Battery Tech Remains the Solar Bottleneck

One of the biggest problems in solar energy remains the state of battery technology.

That’s why battery technology is such a big focus with ARPA-E, the Department of Energy’s energy research program. Envia Systems and 24M were both winners in the latest round of grants, which aim to spur additional private sector investment. IBM is hot enough on the market that they’re going ahead despite losing-out on the government money.

Meanwhile consumers are stuck with the kinds of batteries found in their cars or the UPS systems under their desktops. A lead acid Absorbed Glass Battery suitable for a home solar installation costs $340 (plus shipping) at Amazon,, discharges quickly and doesn’t tolerate overcharging. It’s not a real storage solution.

Still, the market is strong enough that Lithium Ion technology, designed for cars like the Chevy Volt, could make their way into these markets. Dana Holding Corp. (no relation) is supplying these kinds of batteries for the Volt. Traders are already speculating on lithium, anticipating a run-up in demand.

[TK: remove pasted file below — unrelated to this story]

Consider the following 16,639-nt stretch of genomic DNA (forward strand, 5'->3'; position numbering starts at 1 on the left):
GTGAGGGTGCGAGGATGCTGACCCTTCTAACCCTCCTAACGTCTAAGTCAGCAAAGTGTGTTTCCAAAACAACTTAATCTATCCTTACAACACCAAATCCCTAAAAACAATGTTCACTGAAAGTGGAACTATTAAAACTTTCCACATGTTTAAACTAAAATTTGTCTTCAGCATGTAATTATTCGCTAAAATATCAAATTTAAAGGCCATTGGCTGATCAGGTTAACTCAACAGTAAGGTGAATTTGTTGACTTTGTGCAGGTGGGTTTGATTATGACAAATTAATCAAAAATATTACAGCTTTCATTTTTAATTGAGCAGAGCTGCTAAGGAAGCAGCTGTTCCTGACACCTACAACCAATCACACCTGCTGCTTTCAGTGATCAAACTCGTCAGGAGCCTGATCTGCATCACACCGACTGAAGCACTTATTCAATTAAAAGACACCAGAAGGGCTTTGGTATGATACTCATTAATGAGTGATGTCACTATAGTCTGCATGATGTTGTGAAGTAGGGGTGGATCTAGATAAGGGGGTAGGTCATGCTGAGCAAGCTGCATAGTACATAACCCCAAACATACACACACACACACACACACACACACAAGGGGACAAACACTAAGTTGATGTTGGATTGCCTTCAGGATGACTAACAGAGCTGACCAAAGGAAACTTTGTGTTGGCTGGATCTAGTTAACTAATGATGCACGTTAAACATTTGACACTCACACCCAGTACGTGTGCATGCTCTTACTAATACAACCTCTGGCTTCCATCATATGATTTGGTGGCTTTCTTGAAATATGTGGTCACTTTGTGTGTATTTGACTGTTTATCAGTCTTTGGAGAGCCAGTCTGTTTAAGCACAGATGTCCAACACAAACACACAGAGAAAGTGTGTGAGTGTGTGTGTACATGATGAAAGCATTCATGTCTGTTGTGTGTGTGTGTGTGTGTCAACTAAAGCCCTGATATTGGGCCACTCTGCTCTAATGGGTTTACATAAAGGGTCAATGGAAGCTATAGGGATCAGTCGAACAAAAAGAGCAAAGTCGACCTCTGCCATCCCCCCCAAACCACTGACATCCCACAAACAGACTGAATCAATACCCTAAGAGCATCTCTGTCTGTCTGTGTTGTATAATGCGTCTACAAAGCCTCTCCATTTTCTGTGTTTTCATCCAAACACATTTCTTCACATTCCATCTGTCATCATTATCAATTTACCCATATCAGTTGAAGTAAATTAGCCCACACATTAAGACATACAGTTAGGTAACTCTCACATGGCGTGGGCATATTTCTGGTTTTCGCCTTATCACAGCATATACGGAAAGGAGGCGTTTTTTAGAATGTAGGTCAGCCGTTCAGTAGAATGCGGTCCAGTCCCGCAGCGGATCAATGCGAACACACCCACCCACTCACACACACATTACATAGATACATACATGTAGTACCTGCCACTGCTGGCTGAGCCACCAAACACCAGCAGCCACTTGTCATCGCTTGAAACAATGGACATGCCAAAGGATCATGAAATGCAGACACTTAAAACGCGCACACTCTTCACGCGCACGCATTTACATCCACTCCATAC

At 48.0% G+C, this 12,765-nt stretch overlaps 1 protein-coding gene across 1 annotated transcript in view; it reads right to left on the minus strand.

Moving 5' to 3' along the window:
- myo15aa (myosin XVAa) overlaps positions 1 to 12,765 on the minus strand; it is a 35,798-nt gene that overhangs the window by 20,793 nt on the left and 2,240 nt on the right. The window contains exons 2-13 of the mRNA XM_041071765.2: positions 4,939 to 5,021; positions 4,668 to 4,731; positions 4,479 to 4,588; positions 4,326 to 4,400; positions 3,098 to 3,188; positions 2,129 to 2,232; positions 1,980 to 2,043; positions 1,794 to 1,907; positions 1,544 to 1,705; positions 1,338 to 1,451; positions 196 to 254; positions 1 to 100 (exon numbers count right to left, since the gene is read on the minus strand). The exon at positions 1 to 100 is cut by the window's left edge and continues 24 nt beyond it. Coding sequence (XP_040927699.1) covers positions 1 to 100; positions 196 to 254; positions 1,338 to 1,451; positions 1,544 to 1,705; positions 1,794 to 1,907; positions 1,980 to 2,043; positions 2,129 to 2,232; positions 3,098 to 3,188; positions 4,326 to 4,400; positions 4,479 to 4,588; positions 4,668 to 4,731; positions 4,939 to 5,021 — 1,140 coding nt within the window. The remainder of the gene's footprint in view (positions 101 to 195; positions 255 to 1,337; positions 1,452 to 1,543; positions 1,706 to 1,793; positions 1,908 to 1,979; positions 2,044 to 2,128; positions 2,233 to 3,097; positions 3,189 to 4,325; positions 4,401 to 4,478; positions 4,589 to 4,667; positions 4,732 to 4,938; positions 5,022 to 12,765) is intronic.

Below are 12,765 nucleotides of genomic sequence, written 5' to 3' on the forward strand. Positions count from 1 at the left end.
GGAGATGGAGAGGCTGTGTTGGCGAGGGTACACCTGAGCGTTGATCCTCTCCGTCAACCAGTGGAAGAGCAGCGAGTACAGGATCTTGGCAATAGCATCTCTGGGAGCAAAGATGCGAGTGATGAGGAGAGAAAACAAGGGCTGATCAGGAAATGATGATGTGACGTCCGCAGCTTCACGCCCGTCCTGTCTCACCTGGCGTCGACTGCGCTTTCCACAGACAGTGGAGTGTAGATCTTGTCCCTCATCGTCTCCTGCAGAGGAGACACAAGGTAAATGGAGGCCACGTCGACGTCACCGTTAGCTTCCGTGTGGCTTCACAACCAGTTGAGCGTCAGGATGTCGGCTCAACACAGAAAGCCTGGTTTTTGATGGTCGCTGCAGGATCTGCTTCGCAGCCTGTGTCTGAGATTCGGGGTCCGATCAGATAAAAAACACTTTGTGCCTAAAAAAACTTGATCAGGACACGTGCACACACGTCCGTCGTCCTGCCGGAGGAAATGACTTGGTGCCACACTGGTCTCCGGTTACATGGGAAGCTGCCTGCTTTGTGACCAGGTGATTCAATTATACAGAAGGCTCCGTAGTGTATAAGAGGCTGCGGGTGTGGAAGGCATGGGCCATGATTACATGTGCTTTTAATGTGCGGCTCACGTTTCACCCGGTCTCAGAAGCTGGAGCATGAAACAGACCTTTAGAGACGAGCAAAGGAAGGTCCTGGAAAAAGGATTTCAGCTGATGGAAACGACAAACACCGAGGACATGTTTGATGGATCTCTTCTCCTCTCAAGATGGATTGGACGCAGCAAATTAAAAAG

The market for batteries on small solar installations is strong enough that old-line battery wholesalers like Trojan Battery are re-working their Web sites and calling themselves green.

This is important from the point of view of channel growth. The bigger and more efficient the channel for battery breakthroughs, the faster those breakthroughs can get to market.

The main point I want to make is that these markets buttress one another. Even if electric cars are silly from an environmental perspective (and right now they are, given the status of the grid, battery weight, and costs) they’re a great draw for battery technology enthusiasts.

Batteries in the same class are going to back up home solar installations, channels are being developed, research is moving ahead, and when the breakthroughs come they will get to consumers quickly.

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Dana Blankenhorn has covered business and technology since 1978. He covered the Houston oil boom of the 1970s, began making his living online in 1985, and launched the Interactive Age Daily, the first daily coverage of e-commerce, in 1994. He has written for a host of off-line and online publications including The Chicago Tribune, Advertising Age, and ZDNet. He has covered PCs, networks, telecommunications, cable technology, Internet commerce, the Internet of Things, Open Source and Health IT, He began covering alternative energy at his personal blog,, in 2007.

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